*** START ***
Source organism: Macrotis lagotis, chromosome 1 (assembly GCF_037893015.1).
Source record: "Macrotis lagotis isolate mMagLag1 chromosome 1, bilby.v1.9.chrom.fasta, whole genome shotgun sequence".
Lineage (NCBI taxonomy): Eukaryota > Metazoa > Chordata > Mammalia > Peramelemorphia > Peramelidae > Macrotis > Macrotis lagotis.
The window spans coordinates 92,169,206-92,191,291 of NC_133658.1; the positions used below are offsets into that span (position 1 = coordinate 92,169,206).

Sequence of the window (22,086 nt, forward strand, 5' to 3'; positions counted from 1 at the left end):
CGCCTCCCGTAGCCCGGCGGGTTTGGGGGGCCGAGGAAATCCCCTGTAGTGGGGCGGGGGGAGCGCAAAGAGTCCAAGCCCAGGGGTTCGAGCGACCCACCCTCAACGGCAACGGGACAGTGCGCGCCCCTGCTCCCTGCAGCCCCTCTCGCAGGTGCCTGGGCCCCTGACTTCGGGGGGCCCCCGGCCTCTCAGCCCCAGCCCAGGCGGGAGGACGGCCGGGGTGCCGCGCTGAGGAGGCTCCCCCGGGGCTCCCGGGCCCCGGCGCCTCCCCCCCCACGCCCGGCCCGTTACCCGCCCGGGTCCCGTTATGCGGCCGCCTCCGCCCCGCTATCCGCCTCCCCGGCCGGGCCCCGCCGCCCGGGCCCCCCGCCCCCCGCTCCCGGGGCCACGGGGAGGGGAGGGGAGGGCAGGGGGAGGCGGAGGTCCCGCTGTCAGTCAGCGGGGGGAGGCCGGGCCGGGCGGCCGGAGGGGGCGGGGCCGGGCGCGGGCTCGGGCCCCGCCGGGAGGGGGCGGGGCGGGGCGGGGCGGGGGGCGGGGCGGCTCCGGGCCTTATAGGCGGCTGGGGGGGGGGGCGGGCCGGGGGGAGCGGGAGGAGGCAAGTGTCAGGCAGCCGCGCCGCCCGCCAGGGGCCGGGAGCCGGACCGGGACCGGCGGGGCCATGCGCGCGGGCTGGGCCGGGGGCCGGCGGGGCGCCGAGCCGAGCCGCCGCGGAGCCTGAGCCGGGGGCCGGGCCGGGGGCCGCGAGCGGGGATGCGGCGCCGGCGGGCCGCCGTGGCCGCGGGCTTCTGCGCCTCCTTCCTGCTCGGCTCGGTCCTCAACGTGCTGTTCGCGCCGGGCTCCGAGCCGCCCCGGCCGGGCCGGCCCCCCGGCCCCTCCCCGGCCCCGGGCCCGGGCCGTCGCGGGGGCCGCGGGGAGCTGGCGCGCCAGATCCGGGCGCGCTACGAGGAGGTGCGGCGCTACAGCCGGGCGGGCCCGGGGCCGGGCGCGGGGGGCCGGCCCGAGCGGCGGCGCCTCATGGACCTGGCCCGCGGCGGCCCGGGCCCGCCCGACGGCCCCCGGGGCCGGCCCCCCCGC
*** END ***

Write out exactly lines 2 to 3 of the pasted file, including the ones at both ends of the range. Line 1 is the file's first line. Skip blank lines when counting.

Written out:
Source record: "Macrotis lagotis isolate mMagLag1 chromosome 1, bilby.v1.9.chrom.fasta, whole genome shotgun sequence".
Lineage (NCBI taxonomy): Eukaryota > Metazoa > Chordata > Mammalia > Peramelemorphia > Peramelidae > Macrotis > Macrotis lagotis.